Design Thinking for Business Innovation

This course will provide an overview of the process and tools used for design thinking, and examine their application in organizational situations.

About The Course

Design thinking is a popular new idea in the business world - organizations as diverse as entrepreneurial start-ups, big established corporations, and government and social service organizations are experimenting with design thinking as an alternative approach to traditional problem-solving. Accelerated by the spectacular rise of Apple and IDEO, design thinking is seen as offering a new approach better suited for dealing with the accelerating pressures for growth and innovation faced by so many organizations today. But design thinking can remain mysterious for people interested in introducing this approach into their decision-making processes. Demystifying it is the focus of this course.

Though designing as a craft requires years of dedicated education and talent to master, design thinking, as a problem solving approach, does not. In this course, we work with the following model that contains four questions and ten tools:


The four sequential questions that take us on a journey through an assessment of current reality (What is?), the envisioning of a new future (What if?), the development of some concepts for new-business opportunities (What wows?), and the testing of some of those in the marketplace (What works?). The process of design thinking begins with data gathering: at the outset of the design process, designers gather a great deal of data on the users they want to create value for.  They mostly do this through ethnographic methods like experience mapping, rather than traditional methods like focus groups and surveys. Farther along in the process, designers make their new ideas concrete (in the form of prototypes) and go out and get better data from the real world in a process that is hypothesis-driven. That is, they treat their new ideas as hypotheses to be tested. They surface the assumptions underlying their hypotheses and test them – usually looking for the kind of behavioral metrics that will allow them to iterate their way to improved value propositions.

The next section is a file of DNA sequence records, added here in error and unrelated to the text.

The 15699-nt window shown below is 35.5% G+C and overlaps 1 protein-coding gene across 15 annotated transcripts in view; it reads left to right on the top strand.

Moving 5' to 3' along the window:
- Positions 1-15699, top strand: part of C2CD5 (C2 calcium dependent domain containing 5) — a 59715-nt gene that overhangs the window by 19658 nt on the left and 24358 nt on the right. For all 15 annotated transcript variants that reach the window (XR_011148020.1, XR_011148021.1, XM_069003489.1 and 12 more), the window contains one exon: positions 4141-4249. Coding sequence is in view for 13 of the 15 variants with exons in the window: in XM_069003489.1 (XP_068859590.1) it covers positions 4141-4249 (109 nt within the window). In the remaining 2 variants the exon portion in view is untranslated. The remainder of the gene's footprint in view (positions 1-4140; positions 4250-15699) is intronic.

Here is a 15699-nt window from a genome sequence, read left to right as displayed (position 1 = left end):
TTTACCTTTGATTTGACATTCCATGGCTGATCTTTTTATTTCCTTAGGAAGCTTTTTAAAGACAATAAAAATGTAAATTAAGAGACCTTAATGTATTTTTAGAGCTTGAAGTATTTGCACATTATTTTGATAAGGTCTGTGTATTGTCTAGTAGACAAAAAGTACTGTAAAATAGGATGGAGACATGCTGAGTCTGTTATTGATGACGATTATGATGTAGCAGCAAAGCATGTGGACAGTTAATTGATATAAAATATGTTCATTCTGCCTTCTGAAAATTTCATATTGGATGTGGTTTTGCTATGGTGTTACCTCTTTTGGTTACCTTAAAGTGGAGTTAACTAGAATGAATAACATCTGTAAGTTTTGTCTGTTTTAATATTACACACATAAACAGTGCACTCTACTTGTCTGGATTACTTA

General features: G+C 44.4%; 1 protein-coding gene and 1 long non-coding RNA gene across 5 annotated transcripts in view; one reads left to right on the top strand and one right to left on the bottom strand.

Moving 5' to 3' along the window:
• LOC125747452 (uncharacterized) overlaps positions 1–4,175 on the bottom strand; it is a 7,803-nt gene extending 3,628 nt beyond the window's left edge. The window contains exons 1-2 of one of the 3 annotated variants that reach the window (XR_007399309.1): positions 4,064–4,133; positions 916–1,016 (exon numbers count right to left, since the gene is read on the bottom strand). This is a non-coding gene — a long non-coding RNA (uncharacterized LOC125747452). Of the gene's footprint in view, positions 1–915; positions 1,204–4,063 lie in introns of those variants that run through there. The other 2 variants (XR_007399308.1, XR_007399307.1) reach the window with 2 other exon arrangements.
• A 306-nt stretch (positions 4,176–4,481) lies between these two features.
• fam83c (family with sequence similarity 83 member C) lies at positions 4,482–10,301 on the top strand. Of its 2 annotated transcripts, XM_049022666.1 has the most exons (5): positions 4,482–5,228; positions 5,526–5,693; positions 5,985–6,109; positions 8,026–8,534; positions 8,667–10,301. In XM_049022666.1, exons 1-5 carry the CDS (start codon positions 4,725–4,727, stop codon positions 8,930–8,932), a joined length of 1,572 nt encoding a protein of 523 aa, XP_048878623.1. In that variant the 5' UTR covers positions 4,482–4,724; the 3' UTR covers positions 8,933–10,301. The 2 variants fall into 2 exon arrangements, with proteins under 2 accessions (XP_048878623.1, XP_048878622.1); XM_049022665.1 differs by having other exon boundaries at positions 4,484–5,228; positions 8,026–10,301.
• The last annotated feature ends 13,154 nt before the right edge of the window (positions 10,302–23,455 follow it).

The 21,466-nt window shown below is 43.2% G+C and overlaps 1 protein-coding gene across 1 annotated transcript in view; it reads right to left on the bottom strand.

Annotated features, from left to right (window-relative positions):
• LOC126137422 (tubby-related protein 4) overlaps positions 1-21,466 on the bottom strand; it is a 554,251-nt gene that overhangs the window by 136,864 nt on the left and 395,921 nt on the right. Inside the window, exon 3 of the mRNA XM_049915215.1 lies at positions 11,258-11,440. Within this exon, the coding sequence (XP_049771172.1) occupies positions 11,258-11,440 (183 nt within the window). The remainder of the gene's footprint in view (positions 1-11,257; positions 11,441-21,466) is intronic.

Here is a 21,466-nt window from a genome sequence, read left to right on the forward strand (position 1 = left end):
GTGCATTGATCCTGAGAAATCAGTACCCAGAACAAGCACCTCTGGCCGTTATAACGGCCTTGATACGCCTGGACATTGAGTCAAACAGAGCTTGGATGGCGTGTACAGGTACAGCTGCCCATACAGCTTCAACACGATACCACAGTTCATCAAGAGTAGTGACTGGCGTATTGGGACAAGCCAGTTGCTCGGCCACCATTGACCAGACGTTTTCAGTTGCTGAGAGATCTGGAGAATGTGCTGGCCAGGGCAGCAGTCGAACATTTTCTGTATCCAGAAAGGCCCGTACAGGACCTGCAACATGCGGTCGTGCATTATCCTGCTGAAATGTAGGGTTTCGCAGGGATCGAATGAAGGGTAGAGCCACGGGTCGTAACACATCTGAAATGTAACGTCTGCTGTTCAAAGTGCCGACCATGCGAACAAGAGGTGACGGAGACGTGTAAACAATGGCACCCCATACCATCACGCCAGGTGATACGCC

Accompanying the four questions is a set of new tools to help business people achieve the same kind of disciplined approach to innovation and growth that they bring to the rest of their business. In this course, we will look at the stories of a wide variety of organizations - major corporations like IBM, entrepreneurial start-ups like MeYouHealth, and even social service organizations like The Good Kitchen - all using the design thinking tools and approach to achieve better outcomes.

Recommended Background

Anyone interested in innovation in an organizational context would benefit from this class.